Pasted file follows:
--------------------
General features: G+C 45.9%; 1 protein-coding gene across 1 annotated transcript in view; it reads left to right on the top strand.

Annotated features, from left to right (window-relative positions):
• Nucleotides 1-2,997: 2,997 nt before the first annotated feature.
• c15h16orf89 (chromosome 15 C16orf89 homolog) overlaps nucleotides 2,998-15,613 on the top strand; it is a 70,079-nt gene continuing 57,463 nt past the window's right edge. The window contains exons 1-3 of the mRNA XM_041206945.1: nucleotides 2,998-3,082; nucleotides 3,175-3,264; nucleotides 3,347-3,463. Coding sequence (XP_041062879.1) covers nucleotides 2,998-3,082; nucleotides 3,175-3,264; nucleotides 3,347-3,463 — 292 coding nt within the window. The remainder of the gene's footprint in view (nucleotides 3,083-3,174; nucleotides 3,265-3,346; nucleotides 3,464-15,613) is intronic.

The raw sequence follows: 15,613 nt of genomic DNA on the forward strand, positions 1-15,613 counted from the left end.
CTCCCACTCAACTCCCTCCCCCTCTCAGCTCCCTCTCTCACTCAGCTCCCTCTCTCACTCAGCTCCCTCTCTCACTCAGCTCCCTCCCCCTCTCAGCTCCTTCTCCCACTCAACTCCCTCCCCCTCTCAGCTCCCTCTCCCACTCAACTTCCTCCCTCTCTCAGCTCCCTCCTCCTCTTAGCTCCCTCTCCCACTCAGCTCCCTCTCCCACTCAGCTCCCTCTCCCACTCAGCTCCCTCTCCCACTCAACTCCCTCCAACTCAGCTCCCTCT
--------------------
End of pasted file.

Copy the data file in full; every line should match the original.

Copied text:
General features: G+C 45.9%; 1 protein-coding gene across 1 annotated transcript in view; it reads left to right on the top strand.

Annotated features, from left to right (window-relative positions):
• Nucleotides 1-2,997: 2,997 nt before the first annotated feature.
• c15h16orf89 (chromosome 15 C16orf89 homolog) overlaps nucleotides 2,998-15,613 on the top strand; it is a 70,079-nt gene continuing 57,463 nt past the window's right edge. The window contains exons 1-3 of the mRNA XM_041206945.1: nucleotides 2,998-3,082; nucleotides 3,175-3,264; nucleotides 3,347-3,463. Coding sequence (XP_041062879.1) covers nucleotides 2,998-3,082; nucleotides 3,175-3,264; nucleotides 3,347-3,463 — 292 coding nt within the window. The remainder of the gene's footprint in view (nucleotides 3,083-3,174; nucleotides 3,265-3,346; nucleotides 3,464-15,613) is intronic.

The raw sequence follows: 15,613 nt of genomic DNA on the forward strand, positions 1-15,613 counted from the left end.
CTCCCACTCAACTCCCTCCCCCTCTCAGCTCCCTCTCTCACTCAGCTCCCTCTCTCACTCAGCTCCCTCTCTCACTCAGCTCCCTCCCCCTCTCAGCTCCTTCTCCCACTCAACTCCCTCCCCCTCTCAGCTCCCTCTCCCACTCAACTTCCTCCCTCTCTCAGCTCCCTCCTCCTCTTAGCTCCCTCTCCCACTCAGCTCCCTCTCCCACTCAGCTCCCTCTCCCACTCAGCTCCCTCTCCCACTCAACTCCCTCCAACTCAGCTCCCTCT